Buy a hat and some gloves and keep/use the 8".......it'll be far better, performance wise.
Mine is grab-and-go,  Its permanently setup in  its own  cupboard in the kitchen. I just gotta take off the robes and its ready to go, though a little cooling helps, but I can assist the cooling process with a fan, if I'm in a hurry!
Stored in the shed, as you do, it should be ready cooled (even better).

 

Edited by Charic

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Hello Rick,

I recently bought a Skywatcher Heritage 90P Virtuoso as a grab-and-go. It is a 90mm MCT on a powered, table-top, Dobsonian mount. I have not had it long enough to give it a thorough workout, but it is very quick to set up.

Alignment is simple; use the bubble level to set the base level, then point the 'scope to Polaris and cycle the power. The first time you need to set your latitude, starting alt level at zero and AZ at north (Polaris helps you set north more accurately than the little compass supplied by Skywatcher), cycle power, and move to Polaris again. Once you have done this, there is no need for additional alignment.

A couple of nights ago, I did this, then moved to Jupiter. Tracking held Jupiter in the 25mm eyepiece and there was slow movement with the 10mm. I have a Skywatcher Synscan 250P Dobsonian, so I borrowed its handset and lead. With the Virtuoso pointing at Jupiter, I powered down, plugged in the Synscan handset, powered up and set date and time, and, because I was already pointing close to Jupiter, it was quick to do a "Brightest Star" alignment, with manual slew to Jupiter, and automatic slews to Arcturus and Pollux. I used the Synscan's GOTO function to go back to Jupiter, visible in the 25mm eyepiece. Before the clouds rolled in, I tried M82, close to the zenith. Because the 90mm MCT has a short tube, there is no altitude restriction. M82 was easily visible as a "Fuzzy blob" with both supplied eyepieces.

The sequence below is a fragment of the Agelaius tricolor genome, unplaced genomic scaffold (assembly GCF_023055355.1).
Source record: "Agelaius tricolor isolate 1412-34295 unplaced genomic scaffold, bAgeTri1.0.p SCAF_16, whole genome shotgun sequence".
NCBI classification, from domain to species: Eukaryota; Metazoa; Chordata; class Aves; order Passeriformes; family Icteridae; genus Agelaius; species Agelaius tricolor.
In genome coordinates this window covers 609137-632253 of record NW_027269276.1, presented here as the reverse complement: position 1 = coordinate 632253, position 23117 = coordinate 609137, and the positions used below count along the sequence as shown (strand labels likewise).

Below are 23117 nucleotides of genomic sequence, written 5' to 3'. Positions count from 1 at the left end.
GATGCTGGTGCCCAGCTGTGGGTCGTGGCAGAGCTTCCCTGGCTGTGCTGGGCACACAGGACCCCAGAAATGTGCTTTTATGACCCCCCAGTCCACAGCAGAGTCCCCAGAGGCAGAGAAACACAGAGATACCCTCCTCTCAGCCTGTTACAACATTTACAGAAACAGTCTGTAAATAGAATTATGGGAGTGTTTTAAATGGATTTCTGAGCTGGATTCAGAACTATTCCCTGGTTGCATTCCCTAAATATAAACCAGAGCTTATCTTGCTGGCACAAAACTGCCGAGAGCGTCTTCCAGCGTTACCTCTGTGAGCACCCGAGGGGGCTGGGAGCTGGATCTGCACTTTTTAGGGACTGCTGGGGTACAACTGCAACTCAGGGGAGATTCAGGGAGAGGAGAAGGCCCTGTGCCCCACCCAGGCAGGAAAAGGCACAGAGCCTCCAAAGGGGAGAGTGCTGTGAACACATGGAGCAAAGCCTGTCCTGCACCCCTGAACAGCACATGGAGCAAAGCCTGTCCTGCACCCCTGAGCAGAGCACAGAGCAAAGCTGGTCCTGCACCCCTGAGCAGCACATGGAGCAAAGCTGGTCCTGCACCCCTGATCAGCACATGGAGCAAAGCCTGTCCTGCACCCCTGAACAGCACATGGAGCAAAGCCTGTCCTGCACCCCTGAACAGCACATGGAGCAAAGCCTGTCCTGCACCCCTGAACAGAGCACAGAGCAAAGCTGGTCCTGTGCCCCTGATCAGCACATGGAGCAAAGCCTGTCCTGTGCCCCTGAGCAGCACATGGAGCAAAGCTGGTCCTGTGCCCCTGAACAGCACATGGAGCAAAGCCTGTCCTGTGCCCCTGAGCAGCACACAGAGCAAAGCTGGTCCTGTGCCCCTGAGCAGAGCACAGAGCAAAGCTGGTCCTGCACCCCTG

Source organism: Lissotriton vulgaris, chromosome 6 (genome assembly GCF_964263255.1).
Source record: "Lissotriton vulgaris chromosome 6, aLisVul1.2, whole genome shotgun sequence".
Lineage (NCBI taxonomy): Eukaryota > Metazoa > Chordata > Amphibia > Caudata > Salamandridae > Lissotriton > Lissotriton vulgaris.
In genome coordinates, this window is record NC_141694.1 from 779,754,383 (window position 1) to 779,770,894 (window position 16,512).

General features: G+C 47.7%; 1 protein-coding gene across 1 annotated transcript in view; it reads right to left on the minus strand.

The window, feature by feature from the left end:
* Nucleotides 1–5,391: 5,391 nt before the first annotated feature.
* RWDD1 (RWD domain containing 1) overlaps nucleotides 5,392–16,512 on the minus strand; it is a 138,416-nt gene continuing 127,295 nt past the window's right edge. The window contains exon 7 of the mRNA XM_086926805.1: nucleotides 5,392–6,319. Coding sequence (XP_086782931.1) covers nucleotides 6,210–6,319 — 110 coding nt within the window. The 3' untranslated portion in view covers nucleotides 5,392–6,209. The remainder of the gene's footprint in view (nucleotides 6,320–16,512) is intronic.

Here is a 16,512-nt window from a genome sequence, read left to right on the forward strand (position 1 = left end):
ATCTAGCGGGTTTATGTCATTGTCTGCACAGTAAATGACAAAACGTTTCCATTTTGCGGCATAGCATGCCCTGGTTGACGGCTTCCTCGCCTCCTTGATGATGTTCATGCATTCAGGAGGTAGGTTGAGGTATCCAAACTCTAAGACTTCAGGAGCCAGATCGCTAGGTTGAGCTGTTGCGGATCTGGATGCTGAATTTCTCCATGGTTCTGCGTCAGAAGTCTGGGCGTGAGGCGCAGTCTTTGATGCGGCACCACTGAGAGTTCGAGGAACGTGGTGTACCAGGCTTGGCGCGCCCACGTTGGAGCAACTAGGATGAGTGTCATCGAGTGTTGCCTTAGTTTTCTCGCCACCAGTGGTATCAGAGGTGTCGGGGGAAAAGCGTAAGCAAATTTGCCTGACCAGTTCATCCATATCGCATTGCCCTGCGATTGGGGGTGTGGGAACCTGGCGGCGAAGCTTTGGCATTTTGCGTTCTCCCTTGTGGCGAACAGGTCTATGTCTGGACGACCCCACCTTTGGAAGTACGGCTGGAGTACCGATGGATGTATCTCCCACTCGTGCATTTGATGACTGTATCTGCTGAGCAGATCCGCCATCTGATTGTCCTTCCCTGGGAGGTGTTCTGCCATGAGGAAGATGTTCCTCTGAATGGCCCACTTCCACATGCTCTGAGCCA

Current consumption (without the Synscan handset) is about 120mA when tracking, rising to about 450mA with max slew in both axes. a set of alkaline batteries should be good for a couple of nights serious viewing, or a power lead from the car should not compromise the car battery startup for the journey home.

Because each axis of the mount has the dual encoders of the bigger Dobsonians, you can release the clutches, do a manual slew, tighten clutches, and then use the motors for final alignment, with continued good tracking.

I have yet to try the mount with the 127mm MCT OTA from my Skywatcher Skymax.

As a grab-and-go all you need is a reasonably level surface (2 of the 3 base feet are adjustable), and 360 degree access. The corner of a long patio table would give you about 270 degrees.

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12 hours ago, Charic said:

Buy a hat and some gloves and keep/use the 8".......it'll be far better, performance wise.
Mine is grab-and-go,  Its permanently setup in  its own  cupboard in the kitchen. I just gotta take off the robes and its ready to go, though a little cooling helps, but I can assist the cooling process with a fan, if I'm in a hurry!
Stored in the shed, as you do, it should be ready cooled (even better).

 

Hi Charic,

I have a hat and gloves, thanks. :p